More Warnings about Low-Cost Health Plans

One week after the Attorney General’s office filed suit against MEGA Life, more examples of the failures of low cost/minimal benefit plans are emerging. Christopher Rowland’s article in today’s Globe details hardships inflicted on subscribers of those plans. High deductibles and copayments, benefit restrictions, and low coverage caps lead to huge medical bills for individuals they “insure.” Worse yet, the failure by MEGA Life agents and its sister plan, Mid-West National Life to disclose plans’ coverage limitations means subscribers don’t know the costs facing them until it’s too late.

Concerns about skinny health plans are being raised during a timely phase of health reform implementation. The Connector Board is now deciding what types of products it will offer to individuals and employees of small businesses. They are also deciding what will qualify as insurance for the individual mandate. The decisions facing the Board require delicate balancing – while it is important for the Board to offer individuals and small businesses affordable coverage, the plans must also provide meaningful coverage. The stories about MEGA Life show that skinny coverage turns out to be far from affordable as well.

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5 Responses to More Warnings about Low-Cost Health Plans

  1. admin says:

    I, too, am curious to see how long it takes me to fix this

  2. The clock used to provide the timestamp on Comments to this Blog has not been reset to Daylight Savings Time. I will be very curious to see how long it takes from the time of this posting until that’s fixed.

  3. The state has embarked on an attempt to cover all residents with health insurance. Part of the mandate includes a requirement that the plans be of high quality and affordable. But nowhere does the state endeavor to protect people from making the wrong decision. Unless the state takes on the responsibility of providing universal care to all, contingent only upon residence in the state, the individual resident will continue to have the option to make a bad choice. Absent this implicit permission, we simply must have uniform, universal and un-declinable health insurance—and THAT is not in Chapter 58.

    Now, there is at least one thing the Commonwealth can do within the limits of Chapter 58 that no one has yet discussed. The state could require that the expected medical loss ratios for every product be published at any time the price of the plan is provided. Although imperfect, the MLR provides information that is at least as valuable as the price without infringing on the ability of any admitted insurer to sell its products. That there will be at least one resident who will buy a plan with the lowest loss ratio is just as certain as that there will always be someone who buys a scratch ticket to the Lottery.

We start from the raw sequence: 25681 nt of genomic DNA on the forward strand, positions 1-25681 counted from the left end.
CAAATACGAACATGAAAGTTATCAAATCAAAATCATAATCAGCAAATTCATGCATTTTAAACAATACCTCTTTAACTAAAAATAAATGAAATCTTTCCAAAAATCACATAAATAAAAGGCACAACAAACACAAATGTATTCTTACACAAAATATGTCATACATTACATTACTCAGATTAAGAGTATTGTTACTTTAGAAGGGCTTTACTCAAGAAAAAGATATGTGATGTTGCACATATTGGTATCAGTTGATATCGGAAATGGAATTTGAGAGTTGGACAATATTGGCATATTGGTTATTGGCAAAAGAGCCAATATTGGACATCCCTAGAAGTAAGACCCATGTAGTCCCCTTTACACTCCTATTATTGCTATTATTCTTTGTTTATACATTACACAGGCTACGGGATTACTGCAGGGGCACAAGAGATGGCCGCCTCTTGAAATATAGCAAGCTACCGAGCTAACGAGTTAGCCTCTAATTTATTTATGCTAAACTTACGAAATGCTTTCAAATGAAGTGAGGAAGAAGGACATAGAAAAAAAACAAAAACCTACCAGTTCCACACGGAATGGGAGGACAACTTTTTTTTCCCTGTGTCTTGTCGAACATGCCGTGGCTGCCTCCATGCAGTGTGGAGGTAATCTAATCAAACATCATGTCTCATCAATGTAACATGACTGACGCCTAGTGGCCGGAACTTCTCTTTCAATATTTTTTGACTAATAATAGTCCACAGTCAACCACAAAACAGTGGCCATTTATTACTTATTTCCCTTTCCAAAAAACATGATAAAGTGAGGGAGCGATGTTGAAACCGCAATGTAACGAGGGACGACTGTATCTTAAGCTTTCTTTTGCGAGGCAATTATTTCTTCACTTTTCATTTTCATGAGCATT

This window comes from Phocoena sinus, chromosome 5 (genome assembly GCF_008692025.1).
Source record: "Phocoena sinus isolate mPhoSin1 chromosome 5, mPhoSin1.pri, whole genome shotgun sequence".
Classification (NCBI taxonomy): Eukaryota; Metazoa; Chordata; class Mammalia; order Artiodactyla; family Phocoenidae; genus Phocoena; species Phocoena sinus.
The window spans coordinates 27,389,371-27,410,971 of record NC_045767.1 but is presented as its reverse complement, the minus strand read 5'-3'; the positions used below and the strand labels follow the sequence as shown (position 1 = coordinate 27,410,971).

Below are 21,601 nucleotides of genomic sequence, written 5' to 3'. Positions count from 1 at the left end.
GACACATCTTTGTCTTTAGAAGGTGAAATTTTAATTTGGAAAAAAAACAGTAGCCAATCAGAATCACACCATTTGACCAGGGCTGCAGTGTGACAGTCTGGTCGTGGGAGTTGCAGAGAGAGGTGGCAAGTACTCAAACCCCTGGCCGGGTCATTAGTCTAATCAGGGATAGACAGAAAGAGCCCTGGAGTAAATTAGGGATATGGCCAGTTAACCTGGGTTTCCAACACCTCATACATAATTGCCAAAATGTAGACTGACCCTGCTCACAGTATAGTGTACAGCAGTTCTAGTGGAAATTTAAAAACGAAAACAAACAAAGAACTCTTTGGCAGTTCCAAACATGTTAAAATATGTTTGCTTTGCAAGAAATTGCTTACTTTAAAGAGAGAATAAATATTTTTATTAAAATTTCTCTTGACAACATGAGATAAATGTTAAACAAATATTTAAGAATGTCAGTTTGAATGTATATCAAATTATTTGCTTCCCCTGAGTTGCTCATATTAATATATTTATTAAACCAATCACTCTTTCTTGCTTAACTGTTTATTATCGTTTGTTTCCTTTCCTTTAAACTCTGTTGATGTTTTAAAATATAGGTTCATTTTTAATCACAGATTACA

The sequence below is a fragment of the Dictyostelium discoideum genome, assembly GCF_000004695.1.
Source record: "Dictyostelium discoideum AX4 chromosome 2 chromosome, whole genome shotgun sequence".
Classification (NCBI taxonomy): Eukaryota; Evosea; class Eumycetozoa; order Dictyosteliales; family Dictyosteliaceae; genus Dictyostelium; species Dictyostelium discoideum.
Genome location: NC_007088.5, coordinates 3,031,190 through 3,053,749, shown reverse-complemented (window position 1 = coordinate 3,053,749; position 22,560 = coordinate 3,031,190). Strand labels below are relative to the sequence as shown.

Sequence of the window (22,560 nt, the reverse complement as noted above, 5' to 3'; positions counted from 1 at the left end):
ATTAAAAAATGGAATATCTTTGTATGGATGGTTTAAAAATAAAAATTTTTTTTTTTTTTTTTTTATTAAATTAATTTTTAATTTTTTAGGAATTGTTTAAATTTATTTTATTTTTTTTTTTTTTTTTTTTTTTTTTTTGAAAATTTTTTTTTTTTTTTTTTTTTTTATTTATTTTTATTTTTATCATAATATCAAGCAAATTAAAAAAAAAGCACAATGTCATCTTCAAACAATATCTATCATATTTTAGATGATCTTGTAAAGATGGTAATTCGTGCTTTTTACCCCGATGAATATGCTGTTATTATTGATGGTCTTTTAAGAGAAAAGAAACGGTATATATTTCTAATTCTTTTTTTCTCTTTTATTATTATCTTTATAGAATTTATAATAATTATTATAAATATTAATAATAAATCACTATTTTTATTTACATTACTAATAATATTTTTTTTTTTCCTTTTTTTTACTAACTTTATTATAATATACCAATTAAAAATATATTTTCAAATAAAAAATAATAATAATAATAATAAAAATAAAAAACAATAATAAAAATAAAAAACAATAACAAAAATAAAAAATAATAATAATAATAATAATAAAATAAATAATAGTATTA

Chapter 58 mandates that every resident be covered, but it requires neither that they buy the plan that is best suited to them, nor even that they actually use the insurance to pay for a covered healthcare expense. Providing options that address the problem of lack of access to the healthcare system is now in the state’s bailiwick, but outlawing stupidity is not.

  4. Sri Gopi says:

    Our plan (BMC HealthNet Plan) provides good options with 4 different plans. We offer high premium low copay and low premium high copay plans in addition to free plan (for people under 200% fed poverty level)

    Our website is
    Check out our site for more information on member benefits.

    Sri Gopi.

  5. Jane Gardner says:

    There is great danger in the prevalence of “skinny” plans as “reform” moves on. Since the law is now forcing everyone to have coverage, provided it is “affordable” there will be a lot of pressure to “bless” these plans; people would then be forced, essentially, to purchase them as the only “affordable” option…and there will be proclamations that “everyone is insured.” But a read of those plans shows they barely, if at all, can be classified as “health insurance.” Many do not cover any preventive services, they have very low caps on the maximums that will be paid toward even the basics, such as a hospitalization or doctor visit, they are not clear on what the insured’s actual financial responsibility will be because their benefit is, e.g., “80% of approved fee schedule…” without stating what the “approved fee schedule” is. It goes on and on. The point of “reform” should be to get comprehensive health care coverage available to everyone; the focus seems, however, to be on getting everyone to either be provided or be made to purchase health “insurance.” (Reference Jon Kingdale’s characterization of the Connector mission at last weekend’s retreat.) That focus could make things much worse for many rather than offer the relief so badly needed.

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